I’ve been reading several sites about this as I think it is a good source of food if done right. This site has the best info so far, I’ll add, ‘I think a lot of the “poisonous” notions come from all the chemicals used to perfect lawns and gardens’. I live on a rock, any grass grows brown in summer, withers and dies, no mowing and lo back in comes next year more profuse, works fine. Still trying to figure out if the bulbs I’m collecting and growing are wild onion or from a batch of garlic that I let seed a couple of years ago. Harder than you might think. Anyway it’s fun and I hope to try the eating next spring, haven’t done that yet, good advice about not tasting right spit it out.

  5. Earl says:

    Thanks, Tom. I agree with you that many people are applying poison to their land in their quest to have a homogeneous lawn with nothing but inedible grass. They might have regrets when a famine comes to their location and realize that grass isn’t worth much when they’re hungry. Personally, I enjoy the diversity of land that is allowed to grow as God intended. I like the surprises or free gifts. This year I found what looks like wild grapes growing in my yard! If I had sprayed poisons, I’m sure they would have died a long time ago.

    Good luck with the wild onions and garlic.

  6. Teresa Jewell says:

    I have eaten wild onions and chives for years…great additive to Italian meat sauce…or in anything else you would want an onion/garlic flavor. Mexican food rock with this great little gift.
    Do not be afraid of it. They almost disapear when cooked…but the flavor is wonderful.Just be careful where you pick…away from dog and cat poo and safe from chemicals..go to the woods..they are everywhere!Remember, everything was wild at one time or other…we just screwed with it.

  7. David says:

    I have seen these wild onions in my woods for years and have tried to get my friends and cousins to eat them but they have never tried because they said they might be poisionus but now I know they are safe to eat. I will probaly start a wild onion garden now!

  8. chris says:

    I like to sit in the field and pick the blades off the wild onions, and eat them then and there. Tastier than store bought. Takes a lot to fill u up. Makes GOOD soup! With beef stock or other vegetables and soy sauce. Does well with fish, too. But just sitting in the field is delightful.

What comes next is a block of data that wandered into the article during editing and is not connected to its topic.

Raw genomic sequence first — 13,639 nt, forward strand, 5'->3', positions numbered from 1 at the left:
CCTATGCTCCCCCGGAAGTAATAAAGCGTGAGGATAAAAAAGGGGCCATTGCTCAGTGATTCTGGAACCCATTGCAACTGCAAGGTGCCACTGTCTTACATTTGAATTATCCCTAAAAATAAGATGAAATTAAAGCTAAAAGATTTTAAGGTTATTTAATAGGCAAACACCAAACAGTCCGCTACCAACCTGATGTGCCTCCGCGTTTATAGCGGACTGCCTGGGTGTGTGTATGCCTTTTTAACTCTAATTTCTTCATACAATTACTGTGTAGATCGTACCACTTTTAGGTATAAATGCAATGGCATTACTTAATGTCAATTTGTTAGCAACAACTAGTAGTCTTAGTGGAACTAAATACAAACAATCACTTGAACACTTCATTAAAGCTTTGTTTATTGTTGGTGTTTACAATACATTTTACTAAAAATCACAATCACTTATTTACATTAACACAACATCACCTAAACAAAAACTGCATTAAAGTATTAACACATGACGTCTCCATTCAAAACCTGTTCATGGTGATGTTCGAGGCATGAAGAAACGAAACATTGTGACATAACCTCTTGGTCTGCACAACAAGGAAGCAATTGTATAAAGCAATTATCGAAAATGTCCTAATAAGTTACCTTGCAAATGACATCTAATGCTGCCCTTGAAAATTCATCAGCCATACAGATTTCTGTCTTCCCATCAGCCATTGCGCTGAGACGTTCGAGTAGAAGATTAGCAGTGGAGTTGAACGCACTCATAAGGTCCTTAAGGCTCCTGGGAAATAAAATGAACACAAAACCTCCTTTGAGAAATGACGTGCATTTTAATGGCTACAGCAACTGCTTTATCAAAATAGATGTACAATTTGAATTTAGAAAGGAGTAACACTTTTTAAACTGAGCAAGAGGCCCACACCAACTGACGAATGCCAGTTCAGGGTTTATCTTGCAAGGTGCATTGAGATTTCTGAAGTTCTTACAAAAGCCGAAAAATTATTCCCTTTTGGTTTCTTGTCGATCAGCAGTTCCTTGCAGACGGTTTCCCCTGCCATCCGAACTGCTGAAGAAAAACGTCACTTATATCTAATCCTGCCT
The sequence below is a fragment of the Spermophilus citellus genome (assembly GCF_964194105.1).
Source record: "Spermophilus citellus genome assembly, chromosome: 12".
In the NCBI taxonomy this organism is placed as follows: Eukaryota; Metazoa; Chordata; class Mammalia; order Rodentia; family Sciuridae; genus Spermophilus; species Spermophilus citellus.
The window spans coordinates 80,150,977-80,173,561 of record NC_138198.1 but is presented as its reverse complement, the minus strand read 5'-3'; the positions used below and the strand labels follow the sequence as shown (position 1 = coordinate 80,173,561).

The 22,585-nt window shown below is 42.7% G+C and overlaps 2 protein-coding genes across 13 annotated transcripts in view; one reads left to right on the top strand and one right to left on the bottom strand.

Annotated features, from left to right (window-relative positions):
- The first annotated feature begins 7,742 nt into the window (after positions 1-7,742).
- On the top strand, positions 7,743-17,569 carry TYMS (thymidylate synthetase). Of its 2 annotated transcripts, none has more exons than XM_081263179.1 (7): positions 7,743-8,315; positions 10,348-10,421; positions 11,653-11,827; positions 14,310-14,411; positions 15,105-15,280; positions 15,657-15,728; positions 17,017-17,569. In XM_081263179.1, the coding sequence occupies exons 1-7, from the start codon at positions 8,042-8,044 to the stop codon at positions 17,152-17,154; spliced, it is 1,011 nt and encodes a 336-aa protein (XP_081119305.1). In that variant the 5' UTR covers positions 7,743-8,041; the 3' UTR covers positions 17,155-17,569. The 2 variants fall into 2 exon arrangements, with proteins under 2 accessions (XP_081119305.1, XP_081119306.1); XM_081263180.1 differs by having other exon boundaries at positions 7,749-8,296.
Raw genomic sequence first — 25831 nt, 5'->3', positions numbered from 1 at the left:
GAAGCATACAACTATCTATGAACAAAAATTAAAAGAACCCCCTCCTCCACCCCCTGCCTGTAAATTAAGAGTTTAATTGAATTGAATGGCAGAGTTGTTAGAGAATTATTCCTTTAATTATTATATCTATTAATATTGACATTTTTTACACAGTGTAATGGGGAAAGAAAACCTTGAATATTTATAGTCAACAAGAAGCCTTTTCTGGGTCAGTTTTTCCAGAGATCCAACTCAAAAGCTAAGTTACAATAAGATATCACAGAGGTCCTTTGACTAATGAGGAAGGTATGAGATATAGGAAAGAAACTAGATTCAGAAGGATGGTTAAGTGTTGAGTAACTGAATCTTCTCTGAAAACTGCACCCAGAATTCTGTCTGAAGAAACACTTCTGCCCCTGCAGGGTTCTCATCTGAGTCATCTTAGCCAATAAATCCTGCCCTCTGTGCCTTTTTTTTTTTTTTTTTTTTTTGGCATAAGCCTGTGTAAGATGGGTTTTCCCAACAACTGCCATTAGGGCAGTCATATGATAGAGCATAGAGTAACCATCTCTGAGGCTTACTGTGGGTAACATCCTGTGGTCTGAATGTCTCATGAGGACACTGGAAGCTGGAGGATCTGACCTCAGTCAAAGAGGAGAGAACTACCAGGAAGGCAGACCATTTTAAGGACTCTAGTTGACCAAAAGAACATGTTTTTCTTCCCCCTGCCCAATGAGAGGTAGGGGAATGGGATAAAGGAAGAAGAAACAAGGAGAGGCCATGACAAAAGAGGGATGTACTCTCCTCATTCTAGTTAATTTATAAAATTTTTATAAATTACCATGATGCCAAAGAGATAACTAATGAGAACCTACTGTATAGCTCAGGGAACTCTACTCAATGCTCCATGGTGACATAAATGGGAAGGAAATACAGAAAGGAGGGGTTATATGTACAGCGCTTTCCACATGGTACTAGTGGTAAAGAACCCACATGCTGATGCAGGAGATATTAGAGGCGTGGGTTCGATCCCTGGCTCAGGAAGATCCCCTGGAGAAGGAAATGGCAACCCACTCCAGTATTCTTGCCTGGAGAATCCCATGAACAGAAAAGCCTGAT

9. Bryanna says:

    I was wondering if anyone had some wild onion seeds I could purchase? I love the taste of them but can’t seem to find any where I just moved to?

  10. Brenda says:

    I’ve always wondered if wild onions are edible. Here in the south they grow in our lawns, our gardens, flowerbeds and anywhere they can put down a root. I’ve threatened for years to pull them up and add them to the pot roast, but never quite had the nerve. It always seemed logical to me that if it smelled like onion it must be okay to eat. Glad to know you have done well with your experiment. I think I will join you. My 13 year old grandson brought in a handful earlier today and asked me to add them to his salad. Now that I have read your article and a couple of others, I will do just that. Happy harvesting.

  11. Paulette Delk says:

    Here in Arkansas, these onions grow everywhere. Normally they will just break off and not come out of the ground without tools. but we had heavy rain last night so I tried on the biggest ones I could find in the moistest areas and Viola! They have a strong and spicy flavor and cook well in potatoes and other dishes but eating raw…whooooeeee spicy a bit for my belly and tongue.

  12. Jen says:

    Hi, my son just brought some of these in from the yard. (we do not use any chemicals on our lawn.)
    I researched to see if he could eat them, but in the pictures, I only see the green grass part of them being used. My son tossed that part out, and washed up the onion/ bulb looking part to eat.

    Is this right???

    Or are we only supposed to eat the green grassy part?? Or can we eat the white oniony part?
    They definitely smell like onions, by the way.

  13. Earl says:

    Hi, Jen, I definitely ate the white parts, too. They are just so small that they did not show up in the picture. I ate both the white and green parts. My wild onions are growing well here now, too, and I’ll be eating them again soon. :-)

  14. travis says:

    I have been keeping my eye open for ramps as I wander the woods this season looking for models. We found some of the little wild onions with the round leaves and brought some home. Fresh they were nice and oniony but after cooking they tasted like a very bitter nut. Hoping the ramps, or wild leeks we found today cook up better. Happy foraging!

  15. Earl says:

    Hi, Travis, I have never tried ramps and didn’t know about them until your comment, but I saw some pictures online. I wonder what you mean about looking for models in the woods.

    Since I am no expert, I wouldn’t eat any wild edibles if they were bitter.

    Foraging is fun. I’m eating wild onions again this spring. Had some the other day raw in a tuna fish sandwich.

  16. travis says:

    Ha! Teach me to try and look at things like this on my phone….was trying to type morels, as in the mushroom.

  17. Earl says:

    Morels: That makes much more sense. :-)

  18. The Del Rey's says:

    How are the onions doing? I hope they doing really well. I was wondering if you could email us back because we would love to hear from you. We have watched a lot of your shows. Lastly, do you have any animals in your house?
    Isabella and Brian Del Rey

  19. Earl says:

    Hi. The wild onions are growing bigger in the garden this year. The bulbs are bigger than when they were simply growing in the lawn, but they are still much smaller than conventional onions. I am letting many of the wild onions continue to grow in the garden. They are currently making their strange flower heads. Are you eating wild onions?

    We have two cats. If you are curious, you can see our cat eating dog food. :-)